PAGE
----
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ma 10 59 imgp9771


At we like to look back to the past-probably because the most interesting cars have already been built.


But we also like to look back at the personal history of a car-or “Lost Star” because the loss of a car from a guy’s past often has more emotional impact than most ex-girlfriends.


The only condition is that we need a picture of a lost automotive love from the past.


Al Lynch was the proud owner of a 1959 Dodge Custom Royal in the early 1960s. He really hadn’t thought about the car until just before Easter 2010 when he was traveling with his brother Ron-an avid photographer for many years.


Ron told Al he had a picture of an old car of yours”…that’s when his curiosity went off the charts. The picture was taken many years ago.


Al thought that Ron “probably bought a new camera” and, since it was winter, the only thing remotely interesting was Al’s car in front of the house. Because of that random event, Al’s car was immortalized forever on a slide quality picture.


Al really liked this ’59 Dodge but that wasn’t unusual-he really liked every one of his cars “I liked all of them, I wish I would’ve kept them all”. Spoken like a true car guy. But reality wins every time as Al noted “ it’s not practical to have a garage that will hold 5 cars”. That spelled the end of the road for the Dodge because in 1966, Al bought a brand new ’66 Barracuda Formula S and the ’59 Dodge was sold.


But not before Al had many, many good times in the old Custom Royal. The Dodge and Al were inseparable in the early to mid 1960s because it took him to work every day and it took him to the parties on the weekends. Al remembers hundreds of trips to the local drive in and the old Dodge was a perfect form of transportation because “it was always good at drive-ins, big seats, lots of room”. You can interpret that kind of information any way you want to-but anybody over a certain age knows exactly what Al was talking about…


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Al is a practical guy to this day so even though he liked the Dodge, it still had to be reliable and this finned monster was a trooper-with a ton of power. It was a 383 full load car so Al had no trouble making highway speed-and well beyond. One of the routine trips Al took was to the Varsity Dance Hall at Sylvan Lake Alberta Canada.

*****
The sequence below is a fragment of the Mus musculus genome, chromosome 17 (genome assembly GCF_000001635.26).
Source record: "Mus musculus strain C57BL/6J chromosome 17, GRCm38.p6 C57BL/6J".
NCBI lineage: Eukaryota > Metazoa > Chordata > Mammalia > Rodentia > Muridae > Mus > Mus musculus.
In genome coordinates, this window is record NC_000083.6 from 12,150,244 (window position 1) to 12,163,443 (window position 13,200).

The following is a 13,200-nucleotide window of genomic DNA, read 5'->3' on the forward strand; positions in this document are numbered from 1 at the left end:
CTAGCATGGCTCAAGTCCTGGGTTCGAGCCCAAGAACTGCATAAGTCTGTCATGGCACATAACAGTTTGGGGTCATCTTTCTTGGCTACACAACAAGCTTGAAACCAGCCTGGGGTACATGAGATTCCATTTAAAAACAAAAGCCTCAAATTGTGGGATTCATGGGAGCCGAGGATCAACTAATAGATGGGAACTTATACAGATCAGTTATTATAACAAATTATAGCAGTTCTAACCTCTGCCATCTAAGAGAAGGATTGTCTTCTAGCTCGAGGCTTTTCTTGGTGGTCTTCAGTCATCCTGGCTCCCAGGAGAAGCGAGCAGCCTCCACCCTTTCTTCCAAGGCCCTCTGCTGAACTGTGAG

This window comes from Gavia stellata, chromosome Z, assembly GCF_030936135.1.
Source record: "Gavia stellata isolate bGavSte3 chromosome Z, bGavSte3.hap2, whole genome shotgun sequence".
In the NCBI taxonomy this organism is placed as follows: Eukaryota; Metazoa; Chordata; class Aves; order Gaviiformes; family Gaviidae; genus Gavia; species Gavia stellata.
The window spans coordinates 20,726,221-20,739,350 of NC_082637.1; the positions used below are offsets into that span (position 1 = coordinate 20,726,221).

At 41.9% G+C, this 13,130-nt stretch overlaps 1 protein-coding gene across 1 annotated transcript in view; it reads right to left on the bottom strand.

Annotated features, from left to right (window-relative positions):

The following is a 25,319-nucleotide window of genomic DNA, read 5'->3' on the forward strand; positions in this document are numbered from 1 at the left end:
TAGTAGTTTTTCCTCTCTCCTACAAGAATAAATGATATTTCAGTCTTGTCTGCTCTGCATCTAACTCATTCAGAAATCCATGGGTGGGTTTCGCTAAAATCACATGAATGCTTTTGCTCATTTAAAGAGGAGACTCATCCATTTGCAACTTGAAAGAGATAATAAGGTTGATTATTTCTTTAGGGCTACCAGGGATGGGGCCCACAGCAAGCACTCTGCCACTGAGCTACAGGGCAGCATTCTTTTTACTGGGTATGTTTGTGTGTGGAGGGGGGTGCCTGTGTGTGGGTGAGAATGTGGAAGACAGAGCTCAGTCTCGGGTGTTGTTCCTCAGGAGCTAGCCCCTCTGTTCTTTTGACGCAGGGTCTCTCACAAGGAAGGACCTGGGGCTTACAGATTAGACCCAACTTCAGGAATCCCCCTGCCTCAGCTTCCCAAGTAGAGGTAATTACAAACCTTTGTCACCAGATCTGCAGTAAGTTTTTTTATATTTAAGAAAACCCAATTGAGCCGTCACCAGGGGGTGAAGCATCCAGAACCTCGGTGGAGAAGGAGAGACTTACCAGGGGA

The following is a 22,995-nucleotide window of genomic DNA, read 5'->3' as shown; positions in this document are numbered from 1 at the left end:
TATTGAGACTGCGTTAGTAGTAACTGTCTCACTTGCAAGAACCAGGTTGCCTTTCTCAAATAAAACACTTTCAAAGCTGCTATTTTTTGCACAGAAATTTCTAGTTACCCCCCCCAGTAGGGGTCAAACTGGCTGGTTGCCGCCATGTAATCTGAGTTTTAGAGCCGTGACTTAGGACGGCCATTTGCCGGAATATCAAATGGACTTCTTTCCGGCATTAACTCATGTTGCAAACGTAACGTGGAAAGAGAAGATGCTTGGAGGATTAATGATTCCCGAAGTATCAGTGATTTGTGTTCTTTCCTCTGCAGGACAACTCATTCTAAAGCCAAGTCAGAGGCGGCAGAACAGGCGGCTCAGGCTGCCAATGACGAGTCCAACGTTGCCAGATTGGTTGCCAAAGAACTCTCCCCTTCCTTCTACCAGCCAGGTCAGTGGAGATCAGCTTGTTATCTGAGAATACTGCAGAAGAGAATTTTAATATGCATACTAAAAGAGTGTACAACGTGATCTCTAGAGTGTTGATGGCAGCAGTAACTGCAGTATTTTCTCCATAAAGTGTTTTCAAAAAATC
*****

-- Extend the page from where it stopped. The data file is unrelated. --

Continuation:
This was a typical teen weekend hangout in the 50s and 60s and Al was a very popular guy so typically he filled the car with 10 of his closest friends and hit the “lake” every weekend to party in the summer. Try doing that with a Prius.


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Unfortunately, cars are so interlinked with people that they can often be part of a bad ending-just like real life. In this case, the old Dodge lasted a grand total of 2 days with its new owner Clem Swainson, before his brother Jim took it out and wrote it off in a crash-fortunately with no serious injuries. It was a spectacular ending to a great car as Jim recalls “ I just got my license, it was winter and really slippery-I skidded through an intersection and hit a snowplow. I went through the windshield and bounced back into the passenger’s side. The car skidded into a light pole and I went through the windshield… for the second time”.


Happily, Jim lived through the crash and he attributes this to “his hard head”…the demolished old fin car was retired to the family farm where it was last seen going back to nature-as compost.


But the picture of his old car meant a lot to Al Lynch-he carries it around to get people to ID the ’59 Dodge then he tells them stories about his old car friend from 45 years ago because…even though the car is gone, the memories last forever.


You can’t say that about old girlfriends


Jerry  Sutherland